English language publications dominate the citation indices. In a recent study, Mongeon and Paul-Hus (2016) show that journals in other languages are under-represented across the four major areas of research — Natural Sciences and Engineering, Bio-Medical Research, Social Sciences, Arts and Humanities — corroborating earlier research (Nederhoff 2006; Archambault et al. 2006; 2009). We can assume, therefore, that archaeological research outputs written in languages other than English are under-represented as inputs to this study. The exact effect of this bias in language coverage on the dataset used here is difficult to specify: there is no existing list of the full range of publications in archaeology that might be used for comparison. We can suggest that partial language coverage will result in the omission of a significant number of regional and site-specific publications that are more likely to be published in their local language.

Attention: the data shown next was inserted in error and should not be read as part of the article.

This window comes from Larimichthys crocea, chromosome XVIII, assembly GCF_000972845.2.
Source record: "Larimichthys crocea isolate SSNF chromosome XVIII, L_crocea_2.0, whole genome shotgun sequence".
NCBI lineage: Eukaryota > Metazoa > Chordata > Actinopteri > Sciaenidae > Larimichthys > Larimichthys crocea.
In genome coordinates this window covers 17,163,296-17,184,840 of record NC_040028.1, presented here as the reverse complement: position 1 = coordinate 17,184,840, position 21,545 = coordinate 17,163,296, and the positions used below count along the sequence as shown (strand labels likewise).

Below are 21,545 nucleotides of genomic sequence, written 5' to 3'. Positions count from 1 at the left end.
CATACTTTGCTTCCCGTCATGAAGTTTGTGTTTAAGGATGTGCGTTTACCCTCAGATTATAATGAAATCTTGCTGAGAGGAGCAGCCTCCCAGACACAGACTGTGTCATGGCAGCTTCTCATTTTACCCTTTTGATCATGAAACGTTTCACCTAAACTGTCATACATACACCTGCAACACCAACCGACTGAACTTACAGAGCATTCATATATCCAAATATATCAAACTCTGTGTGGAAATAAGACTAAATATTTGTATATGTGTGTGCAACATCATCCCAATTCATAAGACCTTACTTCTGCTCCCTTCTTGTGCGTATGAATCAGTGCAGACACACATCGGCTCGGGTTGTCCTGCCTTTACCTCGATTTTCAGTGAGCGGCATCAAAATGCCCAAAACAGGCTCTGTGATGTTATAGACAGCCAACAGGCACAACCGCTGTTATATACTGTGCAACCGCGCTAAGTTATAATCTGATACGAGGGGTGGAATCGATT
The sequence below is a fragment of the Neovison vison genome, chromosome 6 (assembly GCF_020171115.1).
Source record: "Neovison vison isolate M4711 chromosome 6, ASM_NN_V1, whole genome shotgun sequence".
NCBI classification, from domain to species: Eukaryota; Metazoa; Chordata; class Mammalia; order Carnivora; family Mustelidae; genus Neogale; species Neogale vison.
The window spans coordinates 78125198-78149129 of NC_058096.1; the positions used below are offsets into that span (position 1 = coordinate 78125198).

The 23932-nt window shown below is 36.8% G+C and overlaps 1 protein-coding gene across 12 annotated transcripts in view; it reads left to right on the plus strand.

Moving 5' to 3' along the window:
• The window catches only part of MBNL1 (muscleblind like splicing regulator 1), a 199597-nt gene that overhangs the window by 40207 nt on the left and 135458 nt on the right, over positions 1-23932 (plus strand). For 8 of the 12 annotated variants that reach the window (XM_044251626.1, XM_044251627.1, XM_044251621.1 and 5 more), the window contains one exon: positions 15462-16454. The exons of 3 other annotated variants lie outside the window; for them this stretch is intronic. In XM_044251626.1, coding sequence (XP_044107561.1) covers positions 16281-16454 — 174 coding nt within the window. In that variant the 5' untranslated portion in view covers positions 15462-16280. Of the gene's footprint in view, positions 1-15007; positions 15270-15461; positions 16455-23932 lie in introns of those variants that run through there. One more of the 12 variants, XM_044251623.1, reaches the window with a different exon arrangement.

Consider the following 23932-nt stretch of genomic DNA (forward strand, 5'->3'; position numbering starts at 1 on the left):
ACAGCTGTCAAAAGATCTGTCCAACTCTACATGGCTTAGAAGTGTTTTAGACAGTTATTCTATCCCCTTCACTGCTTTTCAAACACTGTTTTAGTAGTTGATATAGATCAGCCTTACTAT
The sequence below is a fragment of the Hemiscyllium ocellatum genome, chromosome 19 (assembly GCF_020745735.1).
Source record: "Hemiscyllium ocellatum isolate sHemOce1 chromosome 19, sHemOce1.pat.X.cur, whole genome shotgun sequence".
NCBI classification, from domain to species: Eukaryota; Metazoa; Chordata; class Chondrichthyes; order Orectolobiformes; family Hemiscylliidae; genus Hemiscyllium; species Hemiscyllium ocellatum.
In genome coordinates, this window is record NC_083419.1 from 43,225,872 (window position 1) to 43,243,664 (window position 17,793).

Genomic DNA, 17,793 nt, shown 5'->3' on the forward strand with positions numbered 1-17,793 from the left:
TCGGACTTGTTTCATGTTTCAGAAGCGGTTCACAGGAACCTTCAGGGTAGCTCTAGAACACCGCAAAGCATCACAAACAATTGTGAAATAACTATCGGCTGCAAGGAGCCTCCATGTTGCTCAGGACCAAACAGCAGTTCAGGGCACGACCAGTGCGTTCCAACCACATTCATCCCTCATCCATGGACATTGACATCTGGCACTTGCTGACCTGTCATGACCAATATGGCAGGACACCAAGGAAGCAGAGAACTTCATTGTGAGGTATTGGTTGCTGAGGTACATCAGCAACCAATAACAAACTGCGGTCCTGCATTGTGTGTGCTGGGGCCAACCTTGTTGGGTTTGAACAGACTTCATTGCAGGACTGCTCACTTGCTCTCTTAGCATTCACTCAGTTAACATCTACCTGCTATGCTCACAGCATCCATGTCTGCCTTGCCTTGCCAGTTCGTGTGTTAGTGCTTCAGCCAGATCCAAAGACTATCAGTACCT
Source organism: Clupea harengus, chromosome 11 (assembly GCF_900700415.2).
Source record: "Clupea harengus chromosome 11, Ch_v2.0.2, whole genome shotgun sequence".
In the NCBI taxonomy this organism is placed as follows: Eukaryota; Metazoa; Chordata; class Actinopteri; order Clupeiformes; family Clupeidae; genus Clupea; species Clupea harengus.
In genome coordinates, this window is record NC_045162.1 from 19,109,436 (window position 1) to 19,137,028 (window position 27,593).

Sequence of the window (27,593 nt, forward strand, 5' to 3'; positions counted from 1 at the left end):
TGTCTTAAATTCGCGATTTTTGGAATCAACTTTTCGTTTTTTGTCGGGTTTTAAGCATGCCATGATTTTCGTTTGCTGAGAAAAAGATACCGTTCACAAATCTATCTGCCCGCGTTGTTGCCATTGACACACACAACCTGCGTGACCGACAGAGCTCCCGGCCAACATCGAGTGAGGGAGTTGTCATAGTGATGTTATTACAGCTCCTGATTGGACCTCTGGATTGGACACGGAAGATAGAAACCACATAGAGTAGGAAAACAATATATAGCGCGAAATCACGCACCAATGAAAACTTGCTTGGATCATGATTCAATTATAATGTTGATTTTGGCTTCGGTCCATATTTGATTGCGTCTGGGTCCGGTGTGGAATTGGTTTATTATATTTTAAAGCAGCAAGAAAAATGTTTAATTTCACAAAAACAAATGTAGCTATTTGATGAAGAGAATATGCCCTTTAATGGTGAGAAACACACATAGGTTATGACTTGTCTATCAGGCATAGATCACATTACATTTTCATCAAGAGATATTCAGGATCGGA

Additionally, the nature of the script has a major impact on what might be extracted. Neither WoS nor Scopus extract data on documents where the citation index data exists only in non-Roman/Latin scripts. This excludes works published in character-based scripts (i.e. Chinese, Japanese, Korean), Arabic script or Cyrillic scripts (Greek, Russian). However, a few of these other script sources are included in the maps presented here and it is likely that these sources have been identified owing to their use of Latin script transliterations of article titles, source names or author names for inclusion in the citation indices. As a general rule, however, research outputs published in these other scripts, archaeological or otherwise, are rarely visible in research domain mapping exercises (cf. Goldstone and Leydesdorff 2006; Dofsma and Leydesdorff 2010; Yuan et al. 2014).
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